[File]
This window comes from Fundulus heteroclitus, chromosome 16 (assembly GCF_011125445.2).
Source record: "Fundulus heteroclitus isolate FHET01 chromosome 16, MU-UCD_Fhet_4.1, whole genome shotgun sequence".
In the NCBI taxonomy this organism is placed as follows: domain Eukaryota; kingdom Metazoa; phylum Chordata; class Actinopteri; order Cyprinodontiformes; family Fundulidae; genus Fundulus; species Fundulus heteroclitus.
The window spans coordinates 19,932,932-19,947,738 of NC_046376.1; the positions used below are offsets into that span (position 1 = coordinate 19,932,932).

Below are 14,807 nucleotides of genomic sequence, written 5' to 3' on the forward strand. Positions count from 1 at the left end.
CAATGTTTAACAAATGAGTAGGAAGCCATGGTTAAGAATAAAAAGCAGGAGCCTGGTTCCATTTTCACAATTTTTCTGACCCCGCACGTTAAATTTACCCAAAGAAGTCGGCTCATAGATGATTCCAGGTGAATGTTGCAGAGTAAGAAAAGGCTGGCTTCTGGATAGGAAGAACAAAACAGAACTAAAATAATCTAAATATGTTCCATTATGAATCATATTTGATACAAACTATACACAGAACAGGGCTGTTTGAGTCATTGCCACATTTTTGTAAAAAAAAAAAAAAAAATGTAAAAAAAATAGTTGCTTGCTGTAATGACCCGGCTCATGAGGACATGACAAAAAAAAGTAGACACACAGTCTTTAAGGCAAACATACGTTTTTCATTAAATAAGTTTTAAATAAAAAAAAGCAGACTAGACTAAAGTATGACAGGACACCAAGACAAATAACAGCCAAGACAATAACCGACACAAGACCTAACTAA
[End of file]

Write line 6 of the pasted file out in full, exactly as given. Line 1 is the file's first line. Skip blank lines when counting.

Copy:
CAATGTTTAACAAATGAGTAGGAAGCCATGGTTAAGAATAAAAAGCAGGAGCCTGGTTCCATTTTCACAATTTTTCTGACCCCGCACGTTAAATTTACCCAAAGAAGTCGGCTCATAGATGATTCCAGGTGAATGTTGCAGAGTAAGAAAAGGCTGGCTTCTGGATAGGAAGAACAAAACAGAACTAAAATAATCTAAATATGTTCCATTATGAATCATATTTGATACAAACTATACACAGAACAGGGCTGTTTGAGTCATTGCCACATTTTTGTAAAAAAAAAAAAAAAAATGTAAAAAAAATAGTTGCTTGCTGTAATGACCCGGCTCATGAGGACATGACAAAAAAAAGTAGACACACAGTCTTTAAGGCAAACATACGTTTTTCATTAAATAAGTTTTAAATAAAAAAAAGCAGACTAGACTAAAGTATGACAGGACACCAAGACAAATAACAGCCAAGACAATAACCGACACAAGACCTAACTAA